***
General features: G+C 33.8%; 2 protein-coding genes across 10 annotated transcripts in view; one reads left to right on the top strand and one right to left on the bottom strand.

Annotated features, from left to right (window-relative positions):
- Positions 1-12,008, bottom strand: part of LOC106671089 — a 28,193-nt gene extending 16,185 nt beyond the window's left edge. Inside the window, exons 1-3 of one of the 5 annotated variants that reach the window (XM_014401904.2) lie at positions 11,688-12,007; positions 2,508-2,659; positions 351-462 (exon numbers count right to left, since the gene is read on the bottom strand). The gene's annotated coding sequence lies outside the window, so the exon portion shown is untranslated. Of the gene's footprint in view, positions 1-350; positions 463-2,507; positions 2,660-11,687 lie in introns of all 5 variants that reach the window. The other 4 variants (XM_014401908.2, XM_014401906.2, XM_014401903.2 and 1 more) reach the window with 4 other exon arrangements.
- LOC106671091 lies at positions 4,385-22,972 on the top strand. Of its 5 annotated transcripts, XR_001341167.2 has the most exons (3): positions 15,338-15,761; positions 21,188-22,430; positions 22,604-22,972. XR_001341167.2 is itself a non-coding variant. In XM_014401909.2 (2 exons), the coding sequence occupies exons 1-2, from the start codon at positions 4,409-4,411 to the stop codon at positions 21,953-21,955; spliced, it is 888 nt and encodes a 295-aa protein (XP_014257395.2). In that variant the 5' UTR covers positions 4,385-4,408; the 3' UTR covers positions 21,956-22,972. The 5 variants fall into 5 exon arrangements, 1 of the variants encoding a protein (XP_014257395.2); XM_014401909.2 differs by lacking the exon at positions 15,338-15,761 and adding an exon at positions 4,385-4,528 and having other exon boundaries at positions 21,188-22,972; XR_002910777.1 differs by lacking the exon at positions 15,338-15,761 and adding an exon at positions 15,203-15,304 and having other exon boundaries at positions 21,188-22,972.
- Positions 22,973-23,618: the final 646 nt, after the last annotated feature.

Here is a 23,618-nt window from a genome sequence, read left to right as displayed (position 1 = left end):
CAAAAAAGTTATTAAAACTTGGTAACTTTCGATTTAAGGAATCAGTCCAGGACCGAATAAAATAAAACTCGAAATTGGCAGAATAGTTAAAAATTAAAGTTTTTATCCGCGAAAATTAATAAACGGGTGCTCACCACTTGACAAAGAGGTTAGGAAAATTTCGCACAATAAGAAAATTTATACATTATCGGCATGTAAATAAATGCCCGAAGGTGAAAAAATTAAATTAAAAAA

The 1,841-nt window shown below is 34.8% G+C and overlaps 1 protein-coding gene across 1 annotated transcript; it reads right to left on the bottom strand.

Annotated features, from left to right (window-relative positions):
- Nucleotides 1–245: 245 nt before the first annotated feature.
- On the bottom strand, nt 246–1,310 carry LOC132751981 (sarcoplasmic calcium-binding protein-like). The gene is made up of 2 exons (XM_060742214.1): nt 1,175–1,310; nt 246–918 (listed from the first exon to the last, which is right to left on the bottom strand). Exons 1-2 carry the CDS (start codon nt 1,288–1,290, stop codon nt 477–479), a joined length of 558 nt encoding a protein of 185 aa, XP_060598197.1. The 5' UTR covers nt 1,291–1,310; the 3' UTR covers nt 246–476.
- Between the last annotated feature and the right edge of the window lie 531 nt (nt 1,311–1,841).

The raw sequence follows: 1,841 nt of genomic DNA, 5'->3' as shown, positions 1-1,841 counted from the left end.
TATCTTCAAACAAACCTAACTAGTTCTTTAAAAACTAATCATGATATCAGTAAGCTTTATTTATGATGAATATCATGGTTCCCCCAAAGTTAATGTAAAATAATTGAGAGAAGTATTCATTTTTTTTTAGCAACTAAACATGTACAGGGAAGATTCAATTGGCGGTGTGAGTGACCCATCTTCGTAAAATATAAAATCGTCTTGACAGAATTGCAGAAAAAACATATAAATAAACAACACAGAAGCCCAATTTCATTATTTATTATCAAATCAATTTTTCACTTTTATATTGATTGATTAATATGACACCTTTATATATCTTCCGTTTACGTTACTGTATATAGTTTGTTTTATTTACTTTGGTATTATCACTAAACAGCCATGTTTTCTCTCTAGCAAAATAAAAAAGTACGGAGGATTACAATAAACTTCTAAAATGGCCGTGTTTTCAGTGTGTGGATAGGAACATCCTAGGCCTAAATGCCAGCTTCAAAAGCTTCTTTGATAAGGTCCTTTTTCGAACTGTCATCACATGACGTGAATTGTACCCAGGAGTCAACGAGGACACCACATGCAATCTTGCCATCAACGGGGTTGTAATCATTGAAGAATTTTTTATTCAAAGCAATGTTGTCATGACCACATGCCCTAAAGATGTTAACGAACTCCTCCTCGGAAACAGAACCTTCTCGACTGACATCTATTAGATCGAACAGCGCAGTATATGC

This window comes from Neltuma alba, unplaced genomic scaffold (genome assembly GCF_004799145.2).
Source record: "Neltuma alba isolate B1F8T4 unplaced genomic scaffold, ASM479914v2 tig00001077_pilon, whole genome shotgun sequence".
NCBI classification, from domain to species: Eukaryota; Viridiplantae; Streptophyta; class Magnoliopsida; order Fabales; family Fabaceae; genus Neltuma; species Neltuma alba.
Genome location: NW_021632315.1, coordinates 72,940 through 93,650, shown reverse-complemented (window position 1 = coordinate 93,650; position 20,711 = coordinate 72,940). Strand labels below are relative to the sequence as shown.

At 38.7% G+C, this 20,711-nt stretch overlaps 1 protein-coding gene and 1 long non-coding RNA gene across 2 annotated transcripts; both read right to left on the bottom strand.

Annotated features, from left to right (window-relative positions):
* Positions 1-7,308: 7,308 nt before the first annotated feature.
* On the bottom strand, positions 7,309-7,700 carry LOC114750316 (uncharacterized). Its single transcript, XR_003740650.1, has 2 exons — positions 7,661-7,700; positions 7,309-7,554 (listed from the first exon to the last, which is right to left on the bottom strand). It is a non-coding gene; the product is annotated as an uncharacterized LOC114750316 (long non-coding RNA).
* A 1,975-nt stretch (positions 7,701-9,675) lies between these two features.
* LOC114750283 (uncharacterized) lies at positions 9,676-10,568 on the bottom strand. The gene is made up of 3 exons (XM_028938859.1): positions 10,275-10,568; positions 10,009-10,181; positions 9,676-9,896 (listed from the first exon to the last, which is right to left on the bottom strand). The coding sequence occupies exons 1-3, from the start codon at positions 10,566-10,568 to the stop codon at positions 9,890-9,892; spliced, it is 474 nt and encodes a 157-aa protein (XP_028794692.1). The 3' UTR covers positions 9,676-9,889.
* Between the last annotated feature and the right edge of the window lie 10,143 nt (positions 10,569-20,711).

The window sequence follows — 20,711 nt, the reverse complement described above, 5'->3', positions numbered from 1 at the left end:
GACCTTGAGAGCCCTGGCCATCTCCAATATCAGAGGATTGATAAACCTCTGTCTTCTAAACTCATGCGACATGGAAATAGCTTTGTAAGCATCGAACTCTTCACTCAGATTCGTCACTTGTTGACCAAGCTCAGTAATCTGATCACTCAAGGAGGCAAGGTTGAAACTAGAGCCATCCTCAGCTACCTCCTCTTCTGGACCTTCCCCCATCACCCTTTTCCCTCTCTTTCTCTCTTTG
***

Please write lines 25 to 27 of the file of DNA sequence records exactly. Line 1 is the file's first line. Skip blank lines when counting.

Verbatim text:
* Between the last annotated feature and the right edge of the window lie 10,143 nt (positions 10,569-20,711).

The window sequence follows — 20,711 nt, the reverse complement described above, 5'->3', positions numbered from 1 at the left end:
GACCTTGAGAGCCCTGGCCATCTCCAATATCAGAGGATTGATAAACCTCTGTCTTCTAAACTCATGCGACATGGAAATAGCTTTGTAAGCATCGAACTCTTCACTCAGATTCGTCACTTGTTGACCAAGCTCAGTAATCTGATCACTCAAGGAGGCAAGGTTGAAACTAGAGCCATCCTCAGCTACCTCCTCTTCTGGACCTTCCCCCATCACCCTTTTCCCTCTCTTTCTCTCTTTG